Flight of the Earls by Michael Reynolds


I admire the work of an author who would take on this kind of work to show the conditions immigrants had to suffer when they came to America, both on the voyage over as well as on American soil. A light should be shown on those deplorable conditions. However, it does not cover up poor storytelling.

There are some jewels in this story, but these jewels do not overshadow some storytelling flaws. When telling a story from one perspective and then 3/4's of the way through switching to a different perspective makes for poor story flow. The reader is introduced to Liam and the family, then focus is bent upon Claire, then switched to Seamus, and frankly I lost interest long before the switch.

(Spoiler Alert: I am about to discuss why I did not like the book and it involves sharing some plot lines.)

When Claire recovers from ship board fever, and she and the boys move to their uncle's building she finds work as a seamstress, takes up with a fighter, and makes eyes at a young man who sings hymns under her window. While Reynolds does a most excellent job of painting the villainies of Claire's relations, this particularly good writing falls apart when one studies the whole story outline. For no reason that I can fathom, she "falls in love" with that singing young man. She is brought into his home, fed and clothed by his parents, and then he shows her his dream ministry in Five Points.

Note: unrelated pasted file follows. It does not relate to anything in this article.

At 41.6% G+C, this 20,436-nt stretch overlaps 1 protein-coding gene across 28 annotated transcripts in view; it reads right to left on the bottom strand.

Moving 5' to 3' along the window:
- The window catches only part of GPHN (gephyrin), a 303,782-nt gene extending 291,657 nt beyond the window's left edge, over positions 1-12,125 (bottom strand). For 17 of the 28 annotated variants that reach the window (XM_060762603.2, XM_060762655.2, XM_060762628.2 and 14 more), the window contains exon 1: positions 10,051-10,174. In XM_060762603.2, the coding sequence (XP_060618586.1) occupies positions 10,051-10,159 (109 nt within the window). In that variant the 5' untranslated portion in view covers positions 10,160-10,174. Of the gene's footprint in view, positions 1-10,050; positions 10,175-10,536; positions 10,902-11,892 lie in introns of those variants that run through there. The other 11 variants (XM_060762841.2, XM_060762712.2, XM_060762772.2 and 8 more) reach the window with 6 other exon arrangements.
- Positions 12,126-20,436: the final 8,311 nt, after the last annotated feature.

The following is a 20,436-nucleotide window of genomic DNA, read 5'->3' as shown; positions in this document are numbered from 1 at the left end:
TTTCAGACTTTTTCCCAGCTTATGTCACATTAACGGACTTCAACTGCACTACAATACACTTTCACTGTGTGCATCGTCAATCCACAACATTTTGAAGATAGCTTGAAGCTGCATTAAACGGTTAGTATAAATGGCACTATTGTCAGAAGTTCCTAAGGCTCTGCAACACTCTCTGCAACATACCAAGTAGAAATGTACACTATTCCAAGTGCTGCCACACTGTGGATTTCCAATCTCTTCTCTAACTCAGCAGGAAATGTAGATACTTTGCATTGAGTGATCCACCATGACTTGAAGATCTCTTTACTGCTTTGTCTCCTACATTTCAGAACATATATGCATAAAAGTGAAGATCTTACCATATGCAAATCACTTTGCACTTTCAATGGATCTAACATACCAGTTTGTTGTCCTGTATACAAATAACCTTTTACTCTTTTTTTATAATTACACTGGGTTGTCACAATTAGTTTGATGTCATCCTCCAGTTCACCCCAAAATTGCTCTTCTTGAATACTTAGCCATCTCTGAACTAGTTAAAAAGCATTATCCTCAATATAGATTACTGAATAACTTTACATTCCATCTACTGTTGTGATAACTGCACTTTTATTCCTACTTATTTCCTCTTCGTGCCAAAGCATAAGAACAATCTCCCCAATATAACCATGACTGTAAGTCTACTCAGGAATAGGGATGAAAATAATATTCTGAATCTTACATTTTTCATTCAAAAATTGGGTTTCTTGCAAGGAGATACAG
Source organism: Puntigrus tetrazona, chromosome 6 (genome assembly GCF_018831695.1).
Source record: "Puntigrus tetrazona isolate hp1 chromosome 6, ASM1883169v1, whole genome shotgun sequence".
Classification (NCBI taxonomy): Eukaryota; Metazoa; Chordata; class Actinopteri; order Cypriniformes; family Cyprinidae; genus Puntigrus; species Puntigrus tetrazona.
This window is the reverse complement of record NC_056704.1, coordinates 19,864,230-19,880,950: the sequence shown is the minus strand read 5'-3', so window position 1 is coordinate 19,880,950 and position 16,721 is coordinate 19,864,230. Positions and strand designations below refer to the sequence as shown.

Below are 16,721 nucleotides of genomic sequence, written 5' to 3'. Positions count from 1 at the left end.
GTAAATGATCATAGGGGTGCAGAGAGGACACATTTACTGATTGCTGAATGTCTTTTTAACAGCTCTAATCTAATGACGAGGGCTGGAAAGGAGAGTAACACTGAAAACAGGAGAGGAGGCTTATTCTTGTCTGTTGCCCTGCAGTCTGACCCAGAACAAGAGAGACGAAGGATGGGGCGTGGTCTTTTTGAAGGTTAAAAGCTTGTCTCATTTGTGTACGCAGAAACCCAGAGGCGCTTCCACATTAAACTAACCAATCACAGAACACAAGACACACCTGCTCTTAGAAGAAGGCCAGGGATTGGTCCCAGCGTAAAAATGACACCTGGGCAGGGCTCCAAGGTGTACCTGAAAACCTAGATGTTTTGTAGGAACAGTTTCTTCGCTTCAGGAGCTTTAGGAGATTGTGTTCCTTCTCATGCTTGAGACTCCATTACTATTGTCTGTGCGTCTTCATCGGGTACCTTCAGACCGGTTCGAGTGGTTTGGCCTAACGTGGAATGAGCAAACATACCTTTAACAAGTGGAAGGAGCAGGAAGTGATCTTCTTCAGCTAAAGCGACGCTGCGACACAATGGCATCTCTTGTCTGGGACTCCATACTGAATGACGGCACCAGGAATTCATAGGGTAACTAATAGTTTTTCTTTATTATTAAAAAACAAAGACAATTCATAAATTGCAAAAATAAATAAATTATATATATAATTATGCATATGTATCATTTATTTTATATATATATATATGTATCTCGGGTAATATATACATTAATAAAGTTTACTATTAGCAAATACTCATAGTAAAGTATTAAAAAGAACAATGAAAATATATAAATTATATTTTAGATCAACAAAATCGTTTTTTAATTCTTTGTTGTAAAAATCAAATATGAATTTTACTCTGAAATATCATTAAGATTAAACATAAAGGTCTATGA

I have read better plot developments in melodramatic mysteries.

It is a crying shame this  author who turns a bonny phrase such as an old man's "rumpled forehead" and "the boys waddled a boiling pot of water to the tub" should have such a problem with plot development. This plot is more like a line of incidents which the characters suffer rather than an actual story. The problem is there is no real character development, and no one actually grows from the consequences of the incidents.

I give it 2 stars out of 5 because of the bonny turns of phrases.

This week, the
Christian Fiction Blog Alliance
is introducing
Flight of the Earls
B&H Books (January 1, 2013)
Michael Reynolds


Michael K. Reynolds is the writer and producer of Emmy and Telly Award-winning film campaigns and has more than two decades of experience in fiction, journalism, copywriting, and documentary production. He owns Global Studio, a marketing agency, and is also an active leader in church and business, speaking in both ministry and corporate settings. Michael lives with his wife and three children in Reno, Nevada.


It’s 1846 in Ireland. When her family’s small farm is struck by famine, Clare Hanley and her younger brother, Seamus, set out across the ocean to the Promised Land of America. Five years prior, Clare’s older sister Margaret and her Uncle Tomas emigrated in similar fashion and were not to be heard from again. But Clare must face her fears as she lands in the coming-of-age city of New York. There she discovers love, adventure, tragedy, and a terrible secret which threatens to destroy her family and all she believes. Flight of the Earls is the first book in a historical novel trilogy based on Irish immigration in the 1840s.

If you'd like to read the first chapter of Flight of the Earls, go HERE

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